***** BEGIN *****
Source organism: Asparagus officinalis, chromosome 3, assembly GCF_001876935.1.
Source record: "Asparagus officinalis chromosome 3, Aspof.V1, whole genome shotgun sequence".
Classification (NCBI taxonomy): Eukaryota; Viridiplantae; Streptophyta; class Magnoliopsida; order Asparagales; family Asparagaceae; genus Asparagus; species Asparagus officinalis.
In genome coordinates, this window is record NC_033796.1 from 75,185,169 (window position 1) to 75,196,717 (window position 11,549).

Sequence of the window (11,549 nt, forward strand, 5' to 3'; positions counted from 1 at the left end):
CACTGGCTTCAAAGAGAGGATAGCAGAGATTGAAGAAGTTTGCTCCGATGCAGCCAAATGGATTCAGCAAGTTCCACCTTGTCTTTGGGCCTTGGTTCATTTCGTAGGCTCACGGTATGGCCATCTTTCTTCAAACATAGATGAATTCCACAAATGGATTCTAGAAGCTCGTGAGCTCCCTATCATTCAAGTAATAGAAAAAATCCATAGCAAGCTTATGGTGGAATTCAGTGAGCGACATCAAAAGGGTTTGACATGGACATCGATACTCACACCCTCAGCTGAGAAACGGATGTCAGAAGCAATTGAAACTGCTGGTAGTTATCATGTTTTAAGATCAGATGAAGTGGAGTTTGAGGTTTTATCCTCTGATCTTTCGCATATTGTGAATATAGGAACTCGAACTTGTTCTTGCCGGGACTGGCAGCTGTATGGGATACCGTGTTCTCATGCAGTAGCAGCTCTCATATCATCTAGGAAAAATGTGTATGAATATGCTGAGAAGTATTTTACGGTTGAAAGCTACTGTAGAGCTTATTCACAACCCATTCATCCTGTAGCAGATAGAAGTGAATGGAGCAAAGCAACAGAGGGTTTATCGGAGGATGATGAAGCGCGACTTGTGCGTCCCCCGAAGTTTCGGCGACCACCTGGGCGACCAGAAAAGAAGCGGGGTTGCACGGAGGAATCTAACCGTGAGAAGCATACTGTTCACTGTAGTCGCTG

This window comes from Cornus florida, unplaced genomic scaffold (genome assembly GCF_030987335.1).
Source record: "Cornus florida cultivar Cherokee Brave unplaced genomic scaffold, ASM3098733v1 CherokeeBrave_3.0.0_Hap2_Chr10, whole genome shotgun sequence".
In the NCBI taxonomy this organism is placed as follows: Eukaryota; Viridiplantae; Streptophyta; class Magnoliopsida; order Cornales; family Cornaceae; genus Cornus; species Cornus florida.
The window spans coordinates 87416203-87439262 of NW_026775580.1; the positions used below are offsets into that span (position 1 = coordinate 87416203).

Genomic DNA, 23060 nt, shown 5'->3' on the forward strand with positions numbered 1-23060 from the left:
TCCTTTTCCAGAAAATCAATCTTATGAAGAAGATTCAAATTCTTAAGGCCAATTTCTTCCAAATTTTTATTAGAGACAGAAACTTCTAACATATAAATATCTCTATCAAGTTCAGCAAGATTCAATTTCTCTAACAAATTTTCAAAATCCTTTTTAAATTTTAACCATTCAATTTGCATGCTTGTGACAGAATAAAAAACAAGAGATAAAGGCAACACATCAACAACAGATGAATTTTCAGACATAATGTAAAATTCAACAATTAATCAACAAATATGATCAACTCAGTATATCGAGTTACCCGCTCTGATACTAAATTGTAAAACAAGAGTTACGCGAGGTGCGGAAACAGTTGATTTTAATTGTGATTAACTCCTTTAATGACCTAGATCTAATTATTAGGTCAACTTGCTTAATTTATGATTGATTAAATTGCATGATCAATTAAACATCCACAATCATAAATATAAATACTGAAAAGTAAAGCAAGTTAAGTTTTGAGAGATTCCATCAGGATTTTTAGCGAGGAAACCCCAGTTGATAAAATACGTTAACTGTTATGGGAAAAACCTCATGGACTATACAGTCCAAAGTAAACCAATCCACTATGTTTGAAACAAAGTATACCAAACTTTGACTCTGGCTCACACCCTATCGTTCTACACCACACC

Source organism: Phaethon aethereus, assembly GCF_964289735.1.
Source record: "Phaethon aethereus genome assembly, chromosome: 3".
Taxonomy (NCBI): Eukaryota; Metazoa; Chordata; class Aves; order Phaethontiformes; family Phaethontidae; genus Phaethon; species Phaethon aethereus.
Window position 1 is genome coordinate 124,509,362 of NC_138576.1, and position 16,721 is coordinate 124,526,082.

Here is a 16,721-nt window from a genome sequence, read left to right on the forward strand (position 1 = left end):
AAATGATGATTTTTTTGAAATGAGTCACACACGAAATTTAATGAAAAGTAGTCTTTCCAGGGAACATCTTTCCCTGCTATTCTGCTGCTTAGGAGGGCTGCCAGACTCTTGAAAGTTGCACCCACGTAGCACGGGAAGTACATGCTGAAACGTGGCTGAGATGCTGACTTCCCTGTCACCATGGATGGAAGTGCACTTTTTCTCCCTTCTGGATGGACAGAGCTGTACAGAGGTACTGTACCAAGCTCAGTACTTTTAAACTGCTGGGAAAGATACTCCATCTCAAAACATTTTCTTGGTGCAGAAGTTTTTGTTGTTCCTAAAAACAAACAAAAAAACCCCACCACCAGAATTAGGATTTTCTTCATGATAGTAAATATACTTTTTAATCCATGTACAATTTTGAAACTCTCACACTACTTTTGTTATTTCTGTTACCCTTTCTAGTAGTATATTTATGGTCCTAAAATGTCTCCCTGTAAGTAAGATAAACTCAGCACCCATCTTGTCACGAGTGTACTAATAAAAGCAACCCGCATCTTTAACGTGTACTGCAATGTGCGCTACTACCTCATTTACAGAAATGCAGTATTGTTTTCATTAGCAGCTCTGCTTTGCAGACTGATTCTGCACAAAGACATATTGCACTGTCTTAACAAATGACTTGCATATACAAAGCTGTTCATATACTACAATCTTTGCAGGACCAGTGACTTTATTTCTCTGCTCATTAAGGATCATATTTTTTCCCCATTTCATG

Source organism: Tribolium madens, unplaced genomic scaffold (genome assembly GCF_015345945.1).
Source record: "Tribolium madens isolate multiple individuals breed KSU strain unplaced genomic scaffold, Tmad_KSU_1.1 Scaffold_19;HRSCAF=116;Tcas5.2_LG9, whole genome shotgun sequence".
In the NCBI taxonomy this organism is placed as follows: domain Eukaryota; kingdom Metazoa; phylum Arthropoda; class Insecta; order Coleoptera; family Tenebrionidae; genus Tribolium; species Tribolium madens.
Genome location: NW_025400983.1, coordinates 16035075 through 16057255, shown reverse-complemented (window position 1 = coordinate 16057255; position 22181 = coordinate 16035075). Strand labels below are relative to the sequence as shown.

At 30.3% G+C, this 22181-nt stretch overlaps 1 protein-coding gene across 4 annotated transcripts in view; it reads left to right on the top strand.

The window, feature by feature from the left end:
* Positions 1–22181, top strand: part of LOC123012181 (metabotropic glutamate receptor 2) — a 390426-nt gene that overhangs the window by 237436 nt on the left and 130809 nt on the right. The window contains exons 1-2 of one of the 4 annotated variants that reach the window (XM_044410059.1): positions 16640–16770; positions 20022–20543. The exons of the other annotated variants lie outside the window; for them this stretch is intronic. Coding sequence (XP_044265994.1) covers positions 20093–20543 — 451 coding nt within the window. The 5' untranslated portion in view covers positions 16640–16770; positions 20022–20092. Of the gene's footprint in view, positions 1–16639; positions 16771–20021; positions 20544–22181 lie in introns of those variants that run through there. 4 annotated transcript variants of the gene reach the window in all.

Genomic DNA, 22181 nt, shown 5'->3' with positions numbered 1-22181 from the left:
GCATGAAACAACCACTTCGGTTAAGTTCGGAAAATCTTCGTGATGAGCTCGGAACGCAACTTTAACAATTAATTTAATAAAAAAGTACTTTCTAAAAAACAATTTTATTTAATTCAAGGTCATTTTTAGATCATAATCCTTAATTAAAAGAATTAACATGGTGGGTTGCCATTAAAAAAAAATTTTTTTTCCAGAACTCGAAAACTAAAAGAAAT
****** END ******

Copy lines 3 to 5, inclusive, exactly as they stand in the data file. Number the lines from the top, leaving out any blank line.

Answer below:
Classification (NCBI taxonomy): Eukaryota; Viridiplantae; Streptophyta; class Magnoliopsida; order Asparagales; family Asparagaceae; genus Asparagus; species Asparagus officinalis.
In genome coordinates, this window is record NC_033796.1 from 75,185,169 (window position 1) to 75,196,717 (window position 11,549).

Sequence of the window (11,549 nt, forward strand, 5' to 3'; positions counted from 1 at the left end):